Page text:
We can’t ignore the lack of mixed-reality devices, either. Yes, the responsibility for delivering mixed-reality devices on time for the launch of the Windows Creators Update falls on hardware partners like Acer, Asus, and Dell. (Did Microsoft’s Terry Myerson promise mixed-reality devices by the Creators Update launch? Decide for yourself.) But Microsoft has developed its own hardware for years, and has a tight working relationship with each of these vendors. 3D-capable, mixed-reality hardware was part of Microsoft’s 3D vision, and it hasn’t been delivered.
The gaping holes in Microsoft’s 3D vision overshadow everything else Microsoft promised last fall. But a number of other features Microsoft promised for the Creators Update haven’t appeared, either.
Missing: My People
Microsoft already quietly announced that it’s postponing the My People experience. My People, which sounds like it might be either replacing or supplementing the existing People app within Windows 10, will allow you to pick five close friends or family members and customize your experiences around them—putting icons in the taskbar, auto-suggesting them as email contacts and to chat, and allowing them to send you emoji via what Microsoft calls “shoulder taps”.
Microsoft, though, plans to hold My People for “the next major update to Windows,” which is due out in the fall.
Missing: Xbox Arenas
One of the features Microsoft showed off in the Xbox gaming space (which has its own Creators Update rolling out now) was Arenas, player-configured tournaments. “The Xbox team is still working hard to bring custom gamer-created Arena tournaments to the Xbox community, though it will not be releasing alongside the Windows 10 Creators Update,” Microsoft said in a statement.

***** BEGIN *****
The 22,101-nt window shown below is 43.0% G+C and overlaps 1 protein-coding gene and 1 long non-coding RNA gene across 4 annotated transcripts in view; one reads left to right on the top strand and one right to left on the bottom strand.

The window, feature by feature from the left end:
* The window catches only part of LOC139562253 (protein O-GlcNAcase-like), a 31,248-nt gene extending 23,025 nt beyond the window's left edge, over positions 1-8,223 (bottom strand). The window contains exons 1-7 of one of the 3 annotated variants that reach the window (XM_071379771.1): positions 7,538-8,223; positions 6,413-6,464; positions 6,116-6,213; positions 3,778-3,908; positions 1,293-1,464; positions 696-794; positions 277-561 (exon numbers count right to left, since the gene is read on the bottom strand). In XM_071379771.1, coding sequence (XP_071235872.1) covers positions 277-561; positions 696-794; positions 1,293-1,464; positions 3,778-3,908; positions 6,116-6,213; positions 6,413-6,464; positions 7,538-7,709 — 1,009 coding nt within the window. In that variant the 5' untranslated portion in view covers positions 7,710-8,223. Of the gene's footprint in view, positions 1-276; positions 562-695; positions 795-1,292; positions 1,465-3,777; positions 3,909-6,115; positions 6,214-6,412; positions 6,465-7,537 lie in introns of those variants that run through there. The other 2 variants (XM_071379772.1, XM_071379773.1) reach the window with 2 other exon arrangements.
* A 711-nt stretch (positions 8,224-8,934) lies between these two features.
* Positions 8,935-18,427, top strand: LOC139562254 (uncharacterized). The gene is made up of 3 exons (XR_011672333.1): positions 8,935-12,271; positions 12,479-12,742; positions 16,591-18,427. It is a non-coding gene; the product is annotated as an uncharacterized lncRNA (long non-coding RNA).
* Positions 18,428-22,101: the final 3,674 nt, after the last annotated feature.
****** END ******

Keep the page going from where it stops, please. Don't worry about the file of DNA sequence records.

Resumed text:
Missing: Groove Music Maker
Though it was never officially announced, the Groove Music mixer app appeared in a “sizzle reel” of other Windows 10 CU features at the launch itself, as well as Microsoft’s general Windows 10 Creators Update video. I haven’t seen it in the Windows 10 CU itself, nor the Microsoft Store.
Missing: Tabs as Reminders
One of the smart features that Microsoft added early to the Windows 10 CU was the ability to tie an Edge tab to a Cortana reminder, a handy jumping-off point to research a wedding cake, explore potential campgrounds, or dig through tax regulations. In November, though, the company canceled it.
I’m aware that companies over-promise and under-deliver, delay products and cancel commitments. Sometimes they just slide into a niche and never recover. You know these names: Half-Life 3, Duke Nukem Forever, HD DVD, StrongARM, the Itanium chip. Market demands change.
Simply excluding My People or Capture 3D or Arenas from the Creators Update certainly doesn’t mean that we’ll never see them again. I’m betting we’ll hear much more about mixed reality in a month or so at Build, as a run-up to Windows’ next major update this fall. I said it in my review and I’ll say it again, though: I’d call the next “Redstone 3” release the “Windows 10 Creators Update 2.” It’s a mouthful, but it’s also an important way for Microsoft to save face.